Addiction can easily sabotage an offender’s return to the community and land him or her back in prison. CAMH is providing expert advice to a new Canadian Centre on Substance Abuse (CCSA) project that aims to break that cycle.
“This is a great opportunity to put all issues on the table,” says Wayne Skinner, Deputy Clinical Director, Addictions, in CAMH’s Ambulatory Care and Structure Treatment Program. He took part in the project kick-off in October and is providing expert advice on addictions and mental health to this national effort.
“There’s an obvious need for better release plans for offenders with addictions problems. There is a vital need to find better ways to help them return to the community and become socially reintegrated. Addressing vulnerability to addiction is really key to helping people involved with the criminal justice system successfully return to the community.”
Addressing a vital need: CAMH’s Wayne Skinner.
Funded by Correctional Services Canada (CSC), the project aims to successfully reintegrate offenders with chronic substance abuse history back into the community. Key partners include CSC, leaders from provincial corrections systems including Alberta and Saskatchewan, and non-profit groups committed to corrections: the John Howard Society, Seventh Step Society, and St. Leonard’s Society, and Native Counselling Services of Alberta.
“Problematic substance use is a big risk factor for re-offence and re-incarceration,” says Rebecca Jesseman, CCSA’s Senior Policy Advisor and Director, Information Systems and Performance Measurement.
A report by Canada’s Office of the Correctional Investigator found that more offenders are presenting with complex mental health, substance abuse and addictions issues. For example, upon admission 80 per cent of federally sentenced male offenders have a substance abuse problem and nearly two-thirds reported that they were under the influence of substances during the commission of their offence.
Substance abuse can also interfere with important factors in a person’s integration back into the community -- such as housing, employment and social supports.
Defining the problem
It’s a complicated problem.
Aspects of the corrections process itself may undermine a return to the community. For example, non-flexible bail conditions “may set up the offender to fail,” notes Rebecca. These include conditions such as a person simply setting foot in an establishment that serves alcohol.
Reintegration is the goal: Rebecca Jesseman and Lisha Di Gioacchino of CCSA.
When a person is denied bail and remanded into custody to await trial, there may be no programs available to help with substance abuse. Compounding that problem, the individual’s defense lawyer may want to downplay the substance abuse in advance of the trial, fearing that this may have a negative influence on the sentencing decision.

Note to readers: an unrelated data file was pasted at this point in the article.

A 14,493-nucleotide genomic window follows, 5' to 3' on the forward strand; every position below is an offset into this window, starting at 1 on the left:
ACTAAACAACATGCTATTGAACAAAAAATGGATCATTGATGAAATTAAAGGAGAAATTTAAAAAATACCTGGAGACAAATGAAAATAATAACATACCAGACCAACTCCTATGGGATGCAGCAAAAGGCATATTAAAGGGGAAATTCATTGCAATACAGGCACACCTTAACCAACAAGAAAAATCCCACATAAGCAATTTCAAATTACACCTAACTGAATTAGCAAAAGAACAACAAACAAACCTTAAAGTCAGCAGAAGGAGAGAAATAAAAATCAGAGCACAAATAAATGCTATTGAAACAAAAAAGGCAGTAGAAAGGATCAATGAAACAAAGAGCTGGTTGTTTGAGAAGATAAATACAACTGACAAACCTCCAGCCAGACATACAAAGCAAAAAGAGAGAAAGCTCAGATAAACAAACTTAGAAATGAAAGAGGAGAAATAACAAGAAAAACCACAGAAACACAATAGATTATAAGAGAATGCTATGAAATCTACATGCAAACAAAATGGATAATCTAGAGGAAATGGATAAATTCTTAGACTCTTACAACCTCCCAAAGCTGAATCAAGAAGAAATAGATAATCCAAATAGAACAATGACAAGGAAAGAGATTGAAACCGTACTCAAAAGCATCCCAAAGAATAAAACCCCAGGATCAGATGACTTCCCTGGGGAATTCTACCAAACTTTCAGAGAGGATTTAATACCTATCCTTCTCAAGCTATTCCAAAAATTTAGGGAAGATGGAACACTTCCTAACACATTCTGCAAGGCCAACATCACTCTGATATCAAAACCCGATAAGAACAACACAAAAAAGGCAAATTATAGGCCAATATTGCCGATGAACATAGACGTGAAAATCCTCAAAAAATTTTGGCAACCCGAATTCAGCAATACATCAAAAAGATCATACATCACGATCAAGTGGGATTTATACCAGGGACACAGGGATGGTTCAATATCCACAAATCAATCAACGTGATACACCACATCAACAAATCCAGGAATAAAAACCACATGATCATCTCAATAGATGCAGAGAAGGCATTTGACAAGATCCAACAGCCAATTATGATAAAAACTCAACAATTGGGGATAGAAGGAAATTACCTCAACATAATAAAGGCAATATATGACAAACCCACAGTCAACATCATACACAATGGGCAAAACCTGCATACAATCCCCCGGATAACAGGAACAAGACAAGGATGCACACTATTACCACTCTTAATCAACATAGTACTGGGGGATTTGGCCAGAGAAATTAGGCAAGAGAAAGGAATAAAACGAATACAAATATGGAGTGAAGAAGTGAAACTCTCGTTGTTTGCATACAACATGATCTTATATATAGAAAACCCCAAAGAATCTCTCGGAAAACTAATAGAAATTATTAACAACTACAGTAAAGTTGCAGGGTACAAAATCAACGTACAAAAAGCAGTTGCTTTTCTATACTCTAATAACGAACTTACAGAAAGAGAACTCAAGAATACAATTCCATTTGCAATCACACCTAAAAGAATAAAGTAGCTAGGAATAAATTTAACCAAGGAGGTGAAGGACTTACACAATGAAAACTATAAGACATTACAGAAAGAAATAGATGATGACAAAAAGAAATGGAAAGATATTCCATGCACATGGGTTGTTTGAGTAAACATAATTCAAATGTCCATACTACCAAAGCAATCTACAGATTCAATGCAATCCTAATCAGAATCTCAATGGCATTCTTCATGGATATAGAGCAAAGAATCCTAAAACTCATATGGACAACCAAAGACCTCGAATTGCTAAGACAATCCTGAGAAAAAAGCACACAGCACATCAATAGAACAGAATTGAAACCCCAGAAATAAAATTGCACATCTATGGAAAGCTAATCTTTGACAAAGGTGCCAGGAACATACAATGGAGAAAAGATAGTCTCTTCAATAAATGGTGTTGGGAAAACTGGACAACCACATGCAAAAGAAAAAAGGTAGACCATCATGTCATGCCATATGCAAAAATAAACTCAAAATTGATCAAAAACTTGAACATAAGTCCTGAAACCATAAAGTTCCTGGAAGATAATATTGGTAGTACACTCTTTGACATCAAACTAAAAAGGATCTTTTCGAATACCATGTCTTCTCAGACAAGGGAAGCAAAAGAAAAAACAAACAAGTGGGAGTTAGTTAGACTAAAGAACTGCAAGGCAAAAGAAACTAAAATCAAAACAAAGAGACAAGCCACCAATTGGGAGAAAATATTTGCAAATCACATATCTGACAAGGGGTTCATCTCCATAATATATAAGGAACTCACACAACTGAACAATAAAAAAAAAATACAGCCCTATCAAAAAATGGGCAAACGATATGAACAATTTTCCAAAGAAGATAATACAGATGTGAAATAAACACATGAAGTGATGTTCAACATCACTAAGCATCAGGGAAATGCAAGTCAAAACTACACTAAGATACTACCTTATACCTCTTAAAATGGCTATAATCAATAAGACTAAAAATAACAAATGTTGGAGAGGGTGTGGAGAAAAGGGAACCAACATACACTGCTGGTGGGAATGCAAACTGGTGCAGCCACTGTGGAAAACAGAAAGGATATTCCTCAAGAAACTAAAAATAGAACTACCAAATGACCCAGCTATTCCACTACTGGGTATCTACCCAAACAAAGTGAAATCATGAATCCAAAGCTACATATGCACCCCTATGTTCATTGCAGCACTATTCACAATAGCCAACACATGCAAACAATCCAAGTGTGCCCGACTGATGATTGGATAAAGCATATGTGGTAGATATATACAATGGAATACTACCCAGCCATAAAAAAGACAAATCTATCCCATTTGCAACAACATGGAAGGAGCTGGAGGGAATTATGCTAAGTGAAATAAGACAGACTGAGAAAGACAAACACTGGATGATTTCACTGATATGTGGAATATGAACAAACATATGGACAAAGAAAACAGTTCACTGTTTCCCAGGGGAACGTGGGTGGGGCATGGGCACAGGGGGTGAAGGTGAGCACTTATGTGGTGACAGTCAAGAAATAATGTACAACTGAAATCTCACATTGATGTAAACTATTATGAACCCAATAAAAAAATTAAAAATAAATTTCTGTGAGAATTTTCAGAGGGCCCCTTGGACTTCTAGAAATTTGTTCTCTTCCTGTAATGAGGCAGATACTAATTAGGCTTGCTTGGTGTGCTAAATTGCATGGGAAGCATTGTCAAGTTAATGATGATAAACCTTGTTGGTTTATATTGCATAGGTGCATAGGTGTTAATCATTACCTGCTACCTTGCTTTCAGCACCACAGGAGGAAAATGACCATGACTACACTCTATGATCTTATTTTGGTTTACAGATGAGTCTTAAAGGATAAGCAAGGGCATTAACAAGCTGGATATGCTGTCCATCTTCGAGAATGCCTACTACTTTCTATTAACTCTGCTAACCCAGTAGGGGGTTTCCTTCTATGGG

Another serious concern is continuity of care. A person who receives medication in prison – such as anti-depressants or anti-psychotics – may be vulnerable to substance abuse triggers and recurrence if this care plan is not maintained in the community.
Considering best practices
“We are seeing best practices but also some big gaps at the provincial corrections level,” says Rebecca.
Looking at best practices, Alberta’s Health Services integrates with that province’s correctional services. “This ensures a care pathway in the community when the offender leaves prison,” notes CCSA Knowledge Broker Lisha Di Gioacchino.
But this continuity of care doesn’t exist in many other provincial settings, she notes.
“We want to fill those knowledge gaps and change practices to improve lives for offenders with substance abuse problems,” says Rebecca. “Are there practices that are having a positive impact in one jurisdiction that we can adapt and apply in others? This will be included in our preliminary report.”
Rebecca notes that CAMH’s Wayne Skinner “is bringing invaluable clinical expertise on addictions and mental health to the project.”
The road ahead
The project will complete an environmental scan and best practices review and recommendations by spring 2016. The aim is to pilot test the recommendations in a provincial setting starting in year two of the project.
Wayne says he’s pleased to bring his perspective from working with clients with addictions and concurrent disorders to the project advisory panel. “The process requires we look at underserved populations such as Aboriginal people, women, youth, and people with acquired brain injury.”
“While there is much to learn, there are areas of promising practice, such as the drug treatment court programs operated by CAMH and other groups, and community-based programs like those offered by John Howard and St. Leonard’s,” says Wayne. The committee has deep commitment and broad expertise, and there is a strong consensus to identify promising interventions and pathways that lead to community reintegration, he says.
“The next step is to pilot and evaluate those options in the second phase of the project.”